The truth about Wonder bread

Originally published at: The truth about Wonder bread | Boing Boing


In the 70s my mother went through a health kick, and pretty much the only bread we had was Pepperidge Farm Whole Wheat which had, I swear, pieces of plywood in it.


For centuries being able to eat soft white bread was a sign of wealth, just like being pale from not doing field work was. Now that everyone can get soft white bread and few people do field work eating coarse grain bread and being tan are signs of wealth.


A very popular school field trip for Boston area grade school students back in the 1960s was a trip to the Wonder Bread factory in Natick MA. The factory was turned into a telecom hotel in the late 1990s.


Nah, not for anyone in actual poverty. That shit was like a Lexus if you were poor. This is poverty bread:


My parents got paid once a month (!!!), so every month we’d make a pilgrimage to Aldi and buy half the rack of the extra-long bread loaves, then freeze them to last the month. My dad would microwave them to thaw them out. That had nothing to do with poverty, just my dad’s apparent lack of any sensory organs or immunity to the flavor of hot plastic. I’d get an allotment of, like two bags of knockoff Doritos and Nutty Bars which would last a week at most.

When I got my first job, I’d buy a real loaf of Wonder bread and a package of Oscar Meyer bologna. Name brand all the way, baby. My first real moment of self-actualization.

I still can’t set foot in an Aldi, despite everyone telling me it’s “just like Trader Joe’s”.

Also: ‘Member these? There was no greater shame than having friends see a cabinet full of this shit and the gov’t ration peanut butter in oil cans.


my mum baked our bread herself - coming back from school to that smell was, is and will forever be the awesome sauce of my existence on this ridiculous planet


I can remember my Viennese immigrant mother rail against bleached, white,
“brain shrinker bread”, which the family replaced with a commercial concoction known as “Roman Meal” bread. Apparently the mighty legions ate oatmeal on the march (not oat bread!).


Yeah, there’s a difference between ‘bread’ and ‘Wonder Bread’.

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star wars GIF

Holy cats, you just lit up some dormant part of my brain. Wonder was never bought, but Roman Meal… I think my Grandmother swore by that stuff. [Falls down a Google nostalgia hole.]


ITT: all the brand names that graced the insides of my moon boots through the long Wisconsin winters…


I grew up on wheat bread. I didn’t like it. I don’t like it now. It reminds me of baloney sandwiches which I can’t eat any more.

So I was eating Sara Lee Whole Wheat White bread, thinking it was a better bread than just “Wonder Bread”.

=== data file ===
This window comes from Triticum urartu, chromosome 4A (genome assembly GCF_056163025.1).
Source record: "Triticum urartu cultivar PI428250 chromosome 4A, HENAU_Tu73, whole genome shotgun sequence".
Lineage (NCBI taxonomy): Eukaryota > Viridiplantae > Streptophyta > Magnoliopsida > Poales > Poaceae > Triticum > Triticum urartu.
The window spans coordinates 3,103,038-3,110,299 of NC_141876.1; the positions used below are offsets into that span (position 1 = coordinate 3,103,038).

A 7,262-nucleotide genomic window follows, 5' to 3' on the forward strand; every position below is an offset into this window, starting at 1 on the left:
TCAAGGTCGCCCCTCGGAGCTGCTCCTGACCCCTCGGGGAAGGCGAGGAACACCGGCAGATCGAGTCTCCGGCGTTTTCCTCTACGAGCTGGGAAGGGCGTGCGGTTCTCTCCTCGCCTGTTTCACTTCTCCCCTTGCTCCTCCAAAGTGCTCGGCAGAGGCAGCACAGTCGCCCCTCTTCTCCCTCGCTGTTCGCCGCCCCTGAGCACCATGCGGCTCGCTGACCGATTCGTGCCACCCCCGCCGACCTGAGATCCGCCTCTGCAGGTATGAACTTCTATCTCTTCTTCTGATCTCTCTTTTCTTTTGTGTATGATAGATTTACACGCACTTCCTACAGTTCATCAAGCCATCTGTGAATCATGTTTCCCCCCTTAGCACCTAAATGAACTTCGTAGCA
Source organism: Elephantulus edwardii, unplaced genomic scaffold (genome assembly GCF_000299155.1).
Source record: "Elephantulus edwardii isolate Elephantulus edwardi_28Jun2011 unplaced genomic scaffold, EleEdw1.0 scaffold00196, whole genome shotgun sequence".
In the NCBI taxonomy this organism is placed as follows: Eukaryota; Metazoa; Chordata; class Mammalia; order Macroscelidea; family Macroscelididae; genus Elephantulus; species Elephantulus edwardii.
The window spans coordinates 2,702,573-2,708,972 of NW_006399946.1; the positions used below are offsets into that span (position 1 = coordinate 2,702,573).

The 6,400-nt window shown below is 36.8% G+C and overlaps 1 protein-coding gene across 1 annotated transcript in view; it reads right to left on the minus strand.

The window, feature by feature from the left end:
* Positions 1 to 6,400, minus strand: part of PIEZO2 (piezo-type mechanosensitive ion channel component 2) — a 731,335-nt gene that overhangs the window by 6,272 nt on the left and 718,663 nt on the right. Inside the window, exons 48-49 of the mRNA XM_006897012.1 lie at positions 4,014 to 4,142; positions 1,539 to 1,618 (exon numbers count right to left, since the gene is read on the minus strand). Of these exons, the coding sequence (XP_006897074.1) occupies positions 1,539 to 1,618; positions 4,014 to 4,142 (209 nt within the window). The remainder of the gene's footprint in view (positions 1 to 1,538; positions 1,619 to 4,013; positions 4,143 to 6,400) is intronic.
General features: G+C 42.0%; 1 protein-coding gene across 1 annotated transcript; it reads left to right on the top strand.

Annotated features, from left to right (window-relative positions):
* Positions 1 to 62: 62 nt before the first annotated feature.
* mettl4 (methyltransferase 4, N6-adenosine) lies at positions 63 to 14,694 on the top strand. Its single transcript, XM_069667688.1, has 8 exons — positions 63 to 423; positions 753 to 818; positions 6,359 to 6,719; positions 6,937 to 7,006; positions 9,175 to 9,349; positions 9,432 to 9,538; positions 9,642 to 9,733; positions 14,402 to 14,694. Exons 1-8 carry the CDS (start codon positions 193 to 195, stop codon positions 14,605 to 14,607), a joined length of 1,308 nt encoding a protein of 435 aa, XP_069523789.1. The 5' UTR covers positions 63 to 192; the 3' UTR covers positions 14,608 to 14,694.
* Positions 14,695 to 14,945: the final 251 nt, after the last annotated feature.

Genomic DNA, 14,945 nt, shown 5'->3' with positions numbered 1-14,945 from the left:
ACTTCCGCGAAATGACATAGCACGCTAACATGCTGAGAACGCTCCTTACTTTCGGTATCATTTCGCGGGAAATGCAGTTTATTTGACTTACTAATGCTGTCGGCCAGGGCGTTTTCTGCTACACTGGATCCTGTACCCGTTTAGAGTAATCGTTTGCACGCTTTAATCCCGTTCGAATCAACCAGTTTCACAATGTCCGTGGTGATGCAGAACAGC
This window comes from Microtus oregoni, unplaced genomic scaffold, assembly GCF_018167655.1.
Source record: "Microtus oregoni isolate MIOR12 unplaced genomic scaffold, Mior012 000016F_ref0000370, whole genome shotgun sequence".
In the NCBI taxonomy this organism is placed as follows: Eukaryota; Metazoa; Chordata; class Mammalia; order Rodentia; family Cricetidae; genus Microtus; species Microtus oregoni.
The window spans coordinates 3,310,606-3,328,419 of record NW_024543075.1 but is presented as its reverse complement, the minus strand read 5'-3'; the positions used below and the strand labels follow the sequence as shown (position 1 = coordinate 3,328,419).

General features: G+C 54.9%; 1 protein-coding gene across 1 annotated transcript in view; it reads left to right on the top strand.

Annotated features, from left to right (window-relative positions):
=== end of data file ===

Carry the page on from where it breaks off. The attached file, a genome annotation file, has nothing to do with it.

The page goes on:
My GF told me there wasn’t really a difference, and checking the label, she was right. So I switched to Wonder Bread because I like it.

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Wonder bread is interesting because for me i grew up in Venezuela. My family did buy whatever the local brand was that was comparable to wonder bread, but generally we preferred making sandwiches with baked bread from a local bakery. Their bread was amazing and i still miss having fresh baked bread at home

For American fresh baked bread from local places is an expensive luxury unless you want to make it yourself. In other parts of the world it’s affordable and normal


Remember the blocks of actual government cheese? Somehow greasy and chalky at the same time. I get weird nostalgia cravings for it every once in a while. Wonder Bread was aspirational back in the day!


Supposedly, Wonder Bread can be used to clean dirty oil paintings.


My grandmother bought from a local Wonder factory store, where excess inventory was liquidated at lower prices, you just never knew how much they would have on-hand.


I wish that I could find Retta’s stand-up routine where she talked about Wonder bread. IIRC, she remembered wondering what the other kids were talking about, because she grew up with Taystee bread - and it wasn’t.


So, like, “Cream of Wheat?”


At our den we call it “booger bread” because you can take a big piece and squish it down to the size of a little booger ball…

(There’s also a gross Soviet era joke that contributed to the name; it’s hard to tell, because the punchline requires seeing the joke teller’s physical movements.)


Our big freezer was always stocked with slightly irregular Wonder bread and Hostess treats from the factory store when I was a kid. No diabetes yet, but not for lack of effort. Thanks, Mom!


We lived near one.

And were able to get Ninja Turtle Hostess pies well after they were generally available. Apparently some one at the local factory just liked them so they kept making small amounts for the outlet.